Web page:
Even though Germany is a modern and advanced country, consumers still suffer from low bandwidth and this has a significant, negative impact on the live casino experience they receive. To be able to monetize the content, the operator and/or provider needs to ensure that the live game is still available to the audience in near real time, regardless of the bandwidth available.


Johnson: Do you have a specific example of how low bandwidth impacts the player experience?

 Lietz: Of course. If a person is at a remote location in a mobile network, or even traveling into the city on a bus, their phone will connect to different bandwidths along the way, perhaps going from 3G to 5G then back down to 4G.
If the person is playing live casino at the time when they hit a low bandwidth spot, the stream will likely buffer or, worse, disconnect/reconnect or simply not work.This ruins their experience – there is nothing worse than placing your bets and just as the host is about to spin the roulette wheel, the game cuts out.
This, in turn, could see the player prematurely end their gaming session or even leave the casino for a rival brand that offers a superior live dealer experience.


Johnson: How can these challenges be overcome? 

 Lietz: Most operators are taking a trial and error approach when it comes to the settings used for live casino streams instead of using technologies and platforms that provide the insight they need to get it right.A live streaming platform requires the use of low latency, adaptive bitrate playback to cope with all different types of network situations and, ideally, an analytics platform to get insight on the quality of the live streams. All of this technology is available to operators today.


Johnson: How do these technologies work and help operators deliver a superior live casino experience?

 Lietz: The absolute key is a live streaming platform which provides the ultra-low latency of the video content from the dealer to the player. Otherwise monetization is impossible.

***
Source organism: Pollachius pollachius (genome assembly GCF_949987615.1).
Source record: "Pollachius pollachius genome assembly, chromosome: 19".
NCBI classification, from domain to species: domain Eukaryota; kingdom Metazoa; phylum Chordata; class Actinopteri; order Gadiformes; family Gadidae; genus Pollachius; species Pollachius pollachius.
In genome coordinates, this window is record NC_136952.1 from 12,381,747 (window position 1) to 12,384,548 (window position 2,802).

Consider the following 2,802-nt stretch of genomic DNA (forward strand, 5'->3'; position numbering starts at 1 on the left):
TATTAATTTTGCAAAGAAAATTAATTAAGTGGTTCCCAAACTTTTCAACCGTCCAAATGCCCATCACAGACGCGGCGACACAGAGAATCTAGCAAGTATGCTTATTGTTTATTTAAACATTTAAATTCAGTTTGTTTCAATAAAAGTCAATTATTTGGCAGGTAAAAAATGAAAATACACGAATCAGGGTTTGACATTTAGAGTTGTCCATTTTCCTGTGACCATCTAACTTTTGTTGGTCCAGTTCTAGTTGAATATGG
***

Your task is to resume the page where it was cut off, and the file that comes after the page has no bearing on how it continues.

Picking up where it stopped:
Also, for a player to access a live casino stream from their smartphone, a level of bandwidth is required. If the player cannot access that bandwidth – they might be on 3G when the stream has been set for 4G – that is when the stream buffers or disconnects. To prevent this from happening, the stream quality needs to be reduced by switching to a lower quality stream encoded with a lower bitrate. With adaptive bitrate playback, the stream automatically adjusts to the best quality for the available network. If the player moves into 4G coverage, the stream quality is improved. The live transcoder on the live streaming platform converts the original live stream from a high quality input stream into the different lower quality streams used depending on the bandwidth available. What’s more, operators only need to send a single stream from the live encoder and the cloud live transcoder takes care of the additional formats. Any additional metrics sent back to the platform helps to understand the quality of service of the live game. Some live streaming providers also add an analytics system to apply business intelligence to the whole application.


Johnson:
 In addition to the technology they use, can operators and suppliers do anything else?

 Lietz: Operators and suppliers should work with a technology provider whose platform provides the right features, stability, and insight they need to fine-tune their settings. This includes the visibility of each player, where they are located in the country and the bandwidth they are currently on. From this, a clear picture of the German market can be seen and the stream tweaked so that it delivers the best user experience at all times. And this will be key to live casino reaching its full potential in Germany.